Long but short burst of gamma rays

Long but short burst of gamma rays

It took no more than fifty seconds to turn everything upside down. comet? GRB 211211A, a high-energy burst of light that occurred roughly a billion light-years away, is relatively close for such events. It was discovered on December 11, 2021 by the space telescope SwiftBy virtue of its duration, this electromagnetic burst falls into the category of long gamma-ray bursts – as opposed to short bursts lasting less than two seconds. After its discovery, Eleonora Troja, of the University of Rome Tor Vergata, and her colleagues, as well as other teams, performed in-depth analyzes of the gamma-ray burst. And its result is unexpected, to say the least: GRB 211211A may be long, but it has all the characteristics of a short burst!

When a black hole forms, very narrow and very fast jets of matter are emitted along its axis of rotation. “Once these jets are at a good distance from the black hole, their energy is transformed into short, very intense radiation. This is an actual gamma-ray burst,” explains Frédéric Daigne, a researcher at the Astrophysical Institute in Paris. What makes a gamma-ray burst longer or shorter depends On the event that led to the formation of the black hole. If the black hole was caused by the explosion of a huge supernova star, then the gamma ray burst is long. On the other hand, if it was formed after the merger of two neutron stars, then the eruption is short. » Since GRB 211211A is a long burst, it is expected to come from the collapse of a massive star. But everything indicates that, nevertheless, as a result of the merger of two neutron stars …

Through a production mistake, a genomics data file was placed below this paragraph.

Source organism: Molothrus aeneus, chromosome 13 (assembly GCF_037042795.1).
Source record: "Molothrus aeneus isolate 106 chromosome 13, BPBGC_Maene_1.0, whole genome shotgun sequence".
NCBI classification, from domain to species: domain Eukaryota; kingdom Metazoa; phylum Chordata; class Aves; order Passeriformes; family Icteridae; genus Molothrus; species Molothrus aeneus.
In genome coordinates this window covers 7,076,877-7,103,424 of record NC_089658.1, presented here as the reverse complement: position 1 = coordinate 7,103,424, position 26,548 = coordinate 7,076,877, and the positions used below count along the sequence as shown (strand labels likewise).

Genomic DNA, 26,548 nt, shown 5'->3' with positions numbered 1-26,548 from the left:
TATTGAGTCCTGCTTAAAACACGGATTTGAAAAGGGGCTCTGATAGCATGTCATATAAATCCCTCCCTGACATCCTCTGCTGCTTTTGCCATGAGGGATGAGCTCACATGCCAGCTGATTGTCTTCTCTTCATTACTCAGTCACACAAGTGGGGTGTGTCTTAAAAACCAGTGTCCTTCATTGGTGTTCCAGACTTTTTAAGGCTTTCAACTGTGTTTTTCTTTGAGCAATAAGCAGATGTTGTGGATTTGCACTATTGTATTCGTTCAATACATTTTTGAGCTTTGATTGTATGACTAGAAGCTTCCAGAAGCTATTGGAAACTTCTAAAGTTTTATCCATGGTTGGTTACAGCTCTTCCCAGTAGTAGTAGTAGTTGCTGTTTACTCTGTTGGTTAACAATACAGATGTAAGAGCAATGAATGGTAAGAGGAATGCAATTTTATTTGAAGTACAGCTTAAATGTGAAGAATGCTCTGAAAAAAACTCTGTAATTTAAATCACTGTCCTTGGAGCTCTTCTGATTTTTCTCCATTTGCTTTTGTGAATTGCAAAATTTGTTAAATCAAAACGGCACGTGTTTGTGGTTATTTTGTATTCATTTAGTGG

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The first evidence of this comes from the site of the explosion, which was detected on the edge of a galaxy. However, massive stars only live a few million years, which is a very short period on a galactic scale. Therefore, we expect to find such objects in star-forming regions within galaxies. Conversely, pairs of neutron stars can live for hundreds of millions of years before merging, thus having time to migrate out of their host galaxy.

The spectrum of GRB 211211A’s gamma-ray burst most clearly bears witness to its origin. There is an increase in luminosity in the infrared typical of a so-called “kilonova”. At the time of the merger of neutron stars, in addition to those that will form the black hole and the accretion disk, some of the matter is instantly ejected. “There are a lot of heavy nuclei and very hot neutrons that are ejected at a very high speed,” explains Frédéric Diagne. These conditions lead to a process of rapid capture of neutrons by the nuclei, and the formation of very heavy elements. » Radiation, associated with the radioactivity of elements that have just been synthesized, is most intense in the infrared: it’s a kilonova. “So this is a very clear signature of neutron star mergers.”

But then, how do we explain the explosion of GRB 211211A? Jun Yang of Nanjing University, China, and colleagues hypothesized that before a black hole was formed, neutron star mergers gave rise to a magnetar (a neutron star with a very intense magnetic field), allowing for a longer jet emission, and thus a longer gamma-ray burst. “But it is too early to conclude, and other hypotheses will be proposed in the coming months,” stresses Frédéric Diagne. Its development is sure to lead to a leap in our understanding of binary systems.

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